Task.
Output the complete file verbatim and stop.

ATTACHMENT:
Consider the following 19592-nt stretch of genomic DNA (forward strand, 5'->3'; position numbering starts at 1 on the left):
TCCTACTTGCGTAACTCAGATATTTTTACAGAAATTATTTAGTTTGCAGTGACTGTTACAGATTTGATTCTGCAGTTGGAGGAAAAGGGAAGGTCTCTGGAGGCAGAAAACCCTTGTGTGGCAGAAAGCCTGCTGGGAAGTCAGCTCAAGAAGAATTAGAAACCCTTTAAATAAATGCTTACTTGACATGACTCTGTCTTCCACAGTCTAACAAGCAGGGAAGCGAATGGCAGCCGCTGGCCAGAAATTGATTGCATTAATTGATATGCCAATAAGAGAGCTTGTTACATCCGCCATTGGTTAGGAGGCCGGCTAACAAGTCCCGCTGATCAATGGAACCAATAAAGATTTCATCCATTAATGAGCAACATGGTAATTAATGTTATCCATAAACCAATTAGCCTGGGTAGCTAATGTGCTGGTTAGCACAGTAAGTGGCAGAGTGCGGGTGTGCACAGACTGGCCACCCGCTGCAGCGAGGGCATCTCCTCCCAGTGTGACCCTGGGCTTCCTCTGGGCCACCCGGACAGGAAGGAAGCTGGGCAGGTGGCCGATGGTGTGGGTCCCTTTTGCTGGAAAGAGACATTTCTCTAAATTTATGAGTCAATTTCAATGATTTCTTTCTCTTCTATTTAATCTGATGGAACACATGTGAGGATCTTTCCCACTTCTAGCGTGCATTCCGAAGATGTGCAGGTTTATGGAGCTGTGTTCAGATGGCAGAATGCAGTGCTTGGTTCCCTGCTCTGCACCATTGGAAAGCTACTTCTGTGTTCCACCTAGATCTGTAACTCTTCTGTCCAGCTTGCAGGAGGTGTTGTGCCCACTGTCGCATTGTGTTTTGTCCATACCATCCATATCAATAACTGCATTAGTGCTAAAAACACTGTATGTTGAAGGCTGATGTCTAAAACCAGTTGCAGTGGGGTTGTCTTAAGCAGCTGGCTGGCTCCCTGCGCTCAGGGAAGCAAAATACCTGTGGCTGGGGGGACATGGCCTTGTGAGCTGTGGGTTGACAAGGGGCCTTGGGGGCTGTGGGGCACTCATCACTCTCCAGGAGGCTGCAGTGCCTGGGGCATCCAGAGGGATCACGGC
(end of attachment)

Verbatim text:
Consider the following 19592-nt stretch of genomic DNA (forward strand, 5'->3'; position numbering starts at 1 on the left):
TCCTACTTGCGTAACTCAGATATTTTTACAGAAATTATTTAGTTTGCAGTGACTGTTACAGATTTGATTCTGCAGTTGGAGGAAAAGGGAAGGTCTCTGGAGGCAGAAAACCCTTGTGTGGCAGAAAGCCTGCTGGGAAGTCAGCTCAAGAAGAATTAGAAACCCTTTAAATAAATGCTTACTTGACATGACTCTGTCTTCCACAGTCTAACAAGCAGGGAAGCGAATGGCAGCCGCTGGCCAGAAATTGATTGCATTAATTGATATGCCAATAAGAGAGCTTGTTACATCCGCCATTGGTTAGGAGGCCGGCTAACAAGTCCCGCTGATCAATGGAACCAATAAAGATTTCATCCATTAATGAGCAACATGGTAATTAATGTTATCCATAAACCAATTAGCCTGGGTAGCTAATGTGCTGGTTAGCACAGTAAGTGGCAGAGTGCGGGTGTGCACAGACTGGCCACCCGCTGCAGCGAGGGCATCTCCTCCCAGTGTGACCCTGGGCTTCCTCTGGGCCACCCGGACAGGAAGGAAGCTGGGCAGGTGGCCGATGGTGTGGGTCCCTTTTGCTGGAAAGAGACATTTCTCTAAATTTATGAGTCAATTTCAATGATTTCTTTCTCTTCTATTTAATCTGATGGAACACATGTGAGGATCTTTCCCACTTCTAGCGTGCATTCCGAAGATGTGCAGGTTTATGGAGCTGTGTTCAGATGGCAGAATGCAGTGCTTGGTTCCCTGCTCTGCACCATTGGAAAGCTACTTCTGTGTTCCACCTAGATCTGTAACTCTTCTGTCCAGCTTGCAGGAGGTGTTGTGCCCACTGTCGCATTGTGTTTTGTCCATACCATCCATATCAATAACTGCATTAGTGCTAAAAACACTGTATGTTGAAGGCTGATGTCTAAAACCAGTTGCAGTGGGGTTGTCTTAAGCAGCTGGCTGGCTCCCTGCGCTCAGGGAAGCAAAATACCTGTGGCTGGGGGGACATGGCCTTGTGAGCTGTGGGTTGACAAGGGGCCTTGGGGGCTGTGGGGCACTCATCACTCTCCAGGAGGCTGCAGTGCCTGGGGCATCCAGAGGGATCACGGC